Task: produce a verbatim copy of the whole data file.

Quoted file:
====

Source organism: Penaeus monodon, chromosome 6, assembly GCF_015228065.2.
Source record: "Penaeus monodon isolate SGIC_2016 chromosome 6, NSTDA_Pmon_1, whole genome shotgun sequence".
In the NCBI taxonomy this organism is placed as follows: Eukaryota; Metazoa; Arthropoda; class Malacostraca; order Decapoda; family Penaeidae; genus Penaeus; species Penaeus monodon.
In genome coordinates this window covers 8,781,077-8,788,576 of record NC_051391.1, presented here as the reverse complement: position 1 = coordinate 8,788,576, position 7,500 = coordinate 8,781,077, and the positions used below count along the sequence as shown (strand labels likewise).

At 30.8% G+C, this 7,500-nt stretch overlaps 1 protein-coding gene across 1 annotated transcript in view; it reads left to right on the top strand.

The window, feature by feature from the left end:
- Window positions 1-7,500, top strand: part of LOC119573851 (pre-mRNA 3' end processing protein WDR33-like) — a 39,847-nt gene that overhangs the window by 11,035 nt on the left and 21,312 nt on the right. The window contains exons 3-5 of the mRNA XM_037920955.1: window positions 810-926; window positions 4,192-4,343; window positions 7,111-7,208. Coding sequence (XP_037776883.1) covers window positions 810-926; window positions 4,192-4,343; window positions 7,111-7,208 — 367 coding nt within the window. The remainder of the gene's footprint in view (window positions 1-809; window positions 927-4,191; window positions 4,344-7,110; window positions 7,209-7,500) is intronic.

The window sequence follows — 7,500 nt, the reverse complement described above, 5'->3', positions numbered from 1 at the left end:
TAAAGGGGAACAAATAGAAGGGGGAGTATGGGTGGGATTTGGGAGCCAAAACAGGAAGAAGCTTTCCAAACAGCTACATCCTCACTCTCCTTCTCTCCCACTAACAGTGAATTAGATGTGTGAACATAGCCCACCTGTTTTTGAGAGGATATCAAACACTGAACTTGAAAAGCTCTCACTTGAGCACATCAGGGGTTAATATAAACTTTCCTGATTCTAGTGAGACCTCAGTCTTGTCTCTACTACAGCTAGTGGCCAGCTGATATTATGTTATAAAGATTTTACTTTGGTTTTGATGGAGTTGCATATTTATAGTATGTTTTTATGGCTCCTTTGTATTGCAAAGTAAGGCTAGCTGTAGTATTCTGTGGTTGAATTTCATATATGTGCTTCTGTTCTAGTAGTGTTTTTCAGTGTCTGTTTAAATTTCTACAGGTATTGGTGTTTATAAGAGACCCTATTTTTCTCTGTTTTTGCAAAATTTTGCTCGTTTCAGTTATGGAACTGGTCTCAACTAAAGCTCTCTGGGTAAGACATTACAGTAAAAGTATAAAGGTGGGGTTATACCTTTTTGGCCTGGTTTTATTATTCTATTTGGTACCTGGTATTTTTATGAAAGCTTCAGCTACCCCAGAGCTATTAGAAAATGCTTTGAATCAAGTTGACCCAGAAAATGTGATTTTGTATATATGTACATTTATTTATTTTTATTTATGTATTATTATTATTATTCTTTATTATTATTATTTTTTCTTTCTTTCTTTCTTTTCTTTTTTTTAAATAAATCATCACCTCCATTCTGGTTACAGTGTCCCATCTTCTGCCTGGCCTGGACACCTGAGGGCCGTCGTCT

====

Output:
Source organism: Penaeus monodon, chromosome 6, assembly GCF_015228065.2.
Source record: "Penaeus monodon isolate SGIC_2016 chromosome 6, NSTDA_Pmon_1, whole genome shotgun sequence".
In the NCBI taxonomy this organism is placed as follows: Eukaryota; Metazoa; Arthropoda; class Malacostraca; order Decapoda; family Penaeidae; genus Penaeus; species Penaeus monodon.
In genome coordinates this window covers 8,781,077-8,788,576 of record NC_051391.1, presented here as the reverse complement: position 1 = coordinate 8,788,576, position 7,500 = coordinate 8,781,077, and the positions used below count along the sequence as shown (strand labels likewise).

At 30.8% G+C, this 7,500-nt stretch overlaps 1 protein-coding gene across 1 annotated transcript in view; it reads left to right on the top strand.

The window, feature by feature from the left end:
- Window positions 1-7,500, top strand: part of LOC119573851 (pre-mRNA 3' end processing protein WDR33-like) — a 39,847-nt gene that overhangs the window by 11,035 nt on the left and 21,312 nt on the right. The window contains exons 3-5 of the mRNA XM_037920955.1: window positions 810-926; window positions 4,192-4,343; window positions 7,111-7,208. Coding sequence (XP_037776883.1) covers window positions 810-926; window positions 4,192-4,343; window positions 7,111-7,208 — 367 coding nt within the window. The remainder of the gene's footprint in view (window positions 1-809; window positions 927-4,191; window positions 4,344-7,110; window positions 7,209-7,500) is intronic.

The window sequence follows — 7,500 nt, the reverse complement described above, 5'->3', positions numbered from 1 at the left end:
TAAAGGGGAACAAATAGAAGGGGGAGTATGGGTGGGATTTGGGAGCCAAAACAGGAAGAAGCTTTCCAAACAGCTACATCCTCACTCTCCTTCTCTCCCACTAACAGTGAATTAGATGTGTGAACATAGCCCACCTGTTTTTGAGAGGATATCAAACACTGAACTTGAAAAGCTCTCACTTGAGCACATCAGGGGTTAATATAAACTTTCCTGATTCTAGTGAGACCTCAGTCTTGTCTCTACTACAGCTAGTGGCCAGCTGATATTATGTTATAAAGATTTTACTTTGGTTTTGATGGAGTTGCATATTTATAGTATGTTTTTATGGCTCCTTTGTATTGCAAAGTAAGGCTAGCTGTAGTATTCTGTGGTTGAATTTCATATATGTGCTTCTGTTCTAGTAGTGTTTTTCAGTGTCTGTTTAAATTTCTACAGGTATTGGTGTTTATAAGAGACCCTATTTTTCTCTGTTTTTGCAAAATTTTGCTCGTTTCAGTTATGGAACTGGTCTCAACTAAAGCTCTCTGGGTAAGACATTACAGTAAAAGTATAAAGGTGGGGTTATACCTTTTTGGCCTGGTTTTATTATTCTATTTGGTACCTGGTATTTTTATGAAAGCTTCAGCTACCCCAGAGCTATTAGAAAATGCTTTGAATCAAGTTGACCCAGAAAATGTGATTTTGTATATATGTACATTTATTTATTTTTATTTATGTATTATTATTATTATTCTTTATTATTATTATTTTTTCTTTCTTTCTTTCTTTTCTTTTTTTTAAATAAATCATCACCTCCATTCTGGTTACAGTGTCCCATCTTCTGCCTGGCCTGGACACCTGAGGGCCGTCGTCT